Russian opposition leader Alexei Navalny may not be showing his true colors as much as his new color, after a hooligan doused his face with a green liquid at a campaign stop in Siberia.

Navalny is known for his sarcastic sense of humor and quickly posted the result of the confrontation on his Twitter account, noting that he looks like Jim Carrey's character from the movie "The Mask".  Video shows Navalny on the street on Barnaul, way off in the boondocks - when a man threw the disinfectant in his face before dashing off, staining it vivid bluish green.

"Maybe they in the Kremlin believe that I won't make video addresses with a green face but I will definitely make them because even more people will watch them and it definitely won't stop me," Navalny said in a video.  "I appeal to everyone: take part in rallies against corruption across the country on March 26.  We will definitely win!"

The liquid was identified as an antiseptic that is readily available in Russian pharmacies.  It's the latest in a long string of dirty tricks against Navalny's campaign to unseat Russian President Vladimir Putin, tricks that have usually been confined to tossed eggs or unjustified closures of campaign venues.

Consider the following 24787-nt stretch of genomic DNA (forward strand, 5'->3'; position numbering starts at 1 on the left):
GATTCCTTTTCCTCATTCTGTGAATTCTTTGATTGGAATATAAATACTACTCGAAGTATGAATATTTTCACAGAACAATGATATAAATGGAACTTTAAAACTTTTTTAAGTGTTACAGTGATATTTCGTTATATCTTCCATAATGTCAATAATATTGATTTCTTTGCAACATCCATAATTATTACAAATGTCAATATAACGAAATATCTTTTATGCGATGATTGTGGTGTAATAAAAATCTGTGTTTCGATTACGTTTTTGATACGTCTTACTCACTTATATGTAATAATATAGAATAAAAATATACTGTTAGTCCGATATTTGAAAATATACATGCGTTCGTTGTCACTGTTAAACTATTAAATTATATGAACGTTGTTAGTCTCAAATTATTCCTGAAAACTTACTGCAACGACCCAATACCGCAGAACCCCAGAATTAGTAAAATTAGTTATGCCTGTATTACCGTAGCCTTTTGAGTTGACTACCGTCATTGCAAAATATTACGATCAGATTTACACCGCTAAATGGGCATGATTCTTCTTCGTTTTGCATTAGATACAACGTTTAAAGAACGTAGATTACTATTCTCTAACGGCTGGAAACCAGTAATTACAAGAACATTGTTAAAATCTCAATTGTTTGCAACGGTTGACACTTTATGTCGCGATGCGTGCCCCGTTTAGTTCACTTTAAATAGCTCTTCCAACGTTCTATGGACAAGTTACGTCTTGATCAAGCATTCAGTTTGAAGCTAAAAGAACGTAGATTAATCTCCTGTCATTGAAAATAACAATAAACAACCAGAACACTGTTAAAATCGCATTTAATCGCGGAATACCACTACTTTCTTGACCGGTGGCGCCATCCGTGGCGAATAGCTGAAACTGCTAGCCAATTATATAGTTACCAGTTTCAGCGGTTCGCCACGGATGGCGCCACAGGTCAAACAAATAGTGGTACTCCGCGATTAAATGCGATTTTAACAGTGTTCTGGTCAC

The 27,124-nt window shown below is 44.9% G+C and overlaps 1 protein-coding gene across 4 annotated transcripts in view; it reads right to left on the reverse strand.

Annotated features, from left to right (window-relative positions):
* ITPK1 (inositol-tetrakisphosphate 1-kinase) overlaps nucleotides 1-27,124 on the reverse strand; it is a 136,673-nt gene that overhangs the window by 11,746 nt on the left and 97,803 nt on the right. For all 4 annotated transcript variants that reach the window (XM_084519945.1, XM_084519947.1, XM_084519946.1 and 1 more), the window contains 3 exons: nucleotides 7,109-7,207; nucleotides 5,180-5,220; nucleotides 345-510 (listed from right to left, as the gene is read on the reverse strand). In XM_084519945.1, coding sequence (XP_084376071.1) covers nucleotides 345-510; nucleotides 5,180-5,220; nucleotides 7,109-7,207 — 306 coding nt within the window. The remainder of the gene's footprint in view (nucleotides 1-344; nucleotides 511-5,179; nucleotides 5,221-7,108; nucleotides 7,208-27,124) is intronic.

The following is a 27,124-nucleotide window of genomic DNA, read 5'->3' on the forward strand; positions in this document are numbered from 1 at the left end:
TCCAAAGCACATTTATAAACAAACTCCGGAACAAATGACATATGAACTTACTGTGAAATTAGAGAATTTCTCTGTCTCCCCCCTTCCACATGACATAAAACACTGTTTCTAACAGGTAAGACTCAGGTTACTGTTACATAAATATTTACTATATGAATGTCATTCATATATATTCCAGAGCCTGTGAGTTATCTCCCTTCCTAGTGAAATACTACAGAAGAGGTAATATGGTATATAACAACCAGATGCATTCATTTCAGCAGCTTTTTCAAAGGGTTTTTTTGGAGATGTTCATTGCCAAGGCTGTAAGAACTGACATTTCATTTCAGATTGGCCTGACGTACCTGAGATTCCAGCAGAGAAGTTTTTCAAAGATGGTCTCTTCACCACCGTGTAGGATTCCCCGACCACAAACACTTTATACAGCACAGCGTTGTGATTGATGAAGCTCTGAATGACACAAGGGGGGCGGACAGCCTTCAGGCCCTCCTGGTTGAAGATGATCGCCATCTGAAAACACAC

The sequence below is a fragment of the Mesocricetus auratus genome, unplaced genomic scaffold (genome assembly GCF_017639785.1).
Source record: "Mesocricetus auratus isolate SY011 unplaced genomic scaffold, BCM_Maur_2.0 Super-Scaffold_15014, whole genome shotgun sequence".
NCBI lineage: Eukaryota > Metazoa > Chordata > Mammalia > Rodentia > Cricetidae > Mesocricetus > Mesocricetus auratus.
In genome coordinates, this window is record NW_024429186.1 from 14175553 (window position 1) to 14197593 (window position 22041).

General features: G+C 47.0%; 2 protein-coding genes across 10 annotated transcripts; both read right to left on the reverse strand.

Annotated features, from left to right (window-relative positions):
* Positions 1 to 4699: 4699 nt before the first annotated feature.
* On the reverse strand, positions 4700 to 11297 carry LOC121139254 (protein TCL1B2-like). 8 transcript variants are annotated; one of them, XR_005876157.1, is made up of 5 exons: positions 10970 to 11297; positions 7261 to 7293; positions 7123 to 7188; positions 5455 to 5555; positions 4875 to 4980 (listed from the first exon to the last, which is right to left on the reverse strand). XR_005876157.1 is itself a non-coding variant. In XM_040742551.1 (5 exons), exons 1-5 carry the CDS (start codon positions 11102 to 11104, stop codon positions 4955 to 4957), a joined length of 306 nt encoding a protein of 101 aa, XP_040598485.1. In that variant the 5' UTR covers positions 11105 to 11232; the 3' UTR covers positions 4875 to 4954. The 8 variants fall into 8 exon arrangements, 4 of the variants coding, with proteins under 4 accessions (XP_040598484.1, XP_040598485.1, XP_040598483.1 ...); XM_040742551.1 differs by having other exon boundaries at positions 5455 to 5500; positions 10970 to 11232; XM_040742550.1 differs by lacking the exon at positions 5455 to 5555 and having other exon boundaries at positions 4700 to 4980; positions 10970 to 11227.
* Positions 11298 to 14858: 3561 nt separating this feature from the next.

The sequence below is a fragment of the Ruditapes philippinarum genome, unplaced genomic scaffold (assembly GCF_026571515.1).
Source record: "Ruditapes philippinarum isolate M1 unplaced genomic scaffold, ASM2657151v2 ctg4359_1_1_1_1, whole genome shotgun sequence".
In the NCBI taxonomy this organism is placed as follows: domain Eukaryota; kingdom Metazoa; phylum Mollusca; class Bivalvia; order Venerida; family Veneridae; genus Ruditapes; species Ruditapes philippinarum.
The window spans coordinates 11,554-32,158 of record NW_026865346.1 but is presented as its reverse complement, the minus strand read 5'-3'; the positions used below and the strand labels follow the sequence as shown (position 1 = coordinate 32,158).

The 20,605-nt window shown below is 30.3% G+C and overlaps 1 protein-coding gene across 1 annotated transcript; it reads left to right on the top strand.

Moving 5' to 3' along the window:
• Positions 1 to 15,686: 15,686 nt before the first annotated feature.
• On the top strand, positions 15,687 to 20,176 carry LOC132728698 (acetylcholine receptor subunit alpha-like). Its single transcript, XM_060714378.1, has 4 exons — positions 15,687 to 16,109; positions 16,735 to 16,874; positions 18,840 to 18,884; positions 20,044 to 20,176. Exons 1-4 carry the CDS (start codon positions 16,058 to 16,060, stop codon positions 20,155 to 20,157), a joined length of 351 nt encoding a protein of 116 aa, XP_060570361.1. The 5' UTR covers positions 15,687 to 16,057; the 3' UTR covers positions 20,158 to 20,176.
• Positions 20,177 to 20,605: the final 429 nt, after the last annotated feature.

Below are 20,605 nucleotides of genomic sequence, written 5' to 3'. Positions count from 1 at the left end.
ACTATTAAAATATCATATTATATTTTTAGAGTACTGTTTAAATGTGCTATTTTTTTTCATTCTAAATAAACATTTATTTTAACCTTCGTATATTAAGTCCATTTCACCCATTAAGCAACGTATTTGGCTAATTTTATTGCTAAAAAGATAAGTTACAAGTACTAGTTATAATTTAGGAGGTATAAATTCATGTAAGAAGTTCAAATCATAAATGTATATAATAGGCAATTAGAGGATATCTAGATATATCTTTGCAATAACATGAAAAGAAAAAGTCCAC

Other critics of Vladimir Putin have met more grisly ends.  Two years ago, Boris Nemtsov was shot dead in front of the Kremlin.  Vladimir Kara-Murza has slipped in and out of coma this year, the second time he was poisoned by suspected Kremlin agents.  Alexander Litvinenko was a former officer of the Russian Federal Security Service (FSB) and Putin opponent who was famously poisoned with radioactive isotopes in London in 2006.

More seriously for Mr. Navalny, Russian authorities charged and convicted him on corruption allegations.  This month a court handed him a five-year suspended sentence on embezzlement charges, after the original verdict was ruled flawed by the European Court of Human Rights.  Navalny says the prosecution was political and intended to block his political activity.  

Technically, the conviction makes him ineligible to run for president; but he's continuing his campaign to replace Putin anyway, saying that at this point the campaign is meant more to point out the corruption and rigging in Russian politics.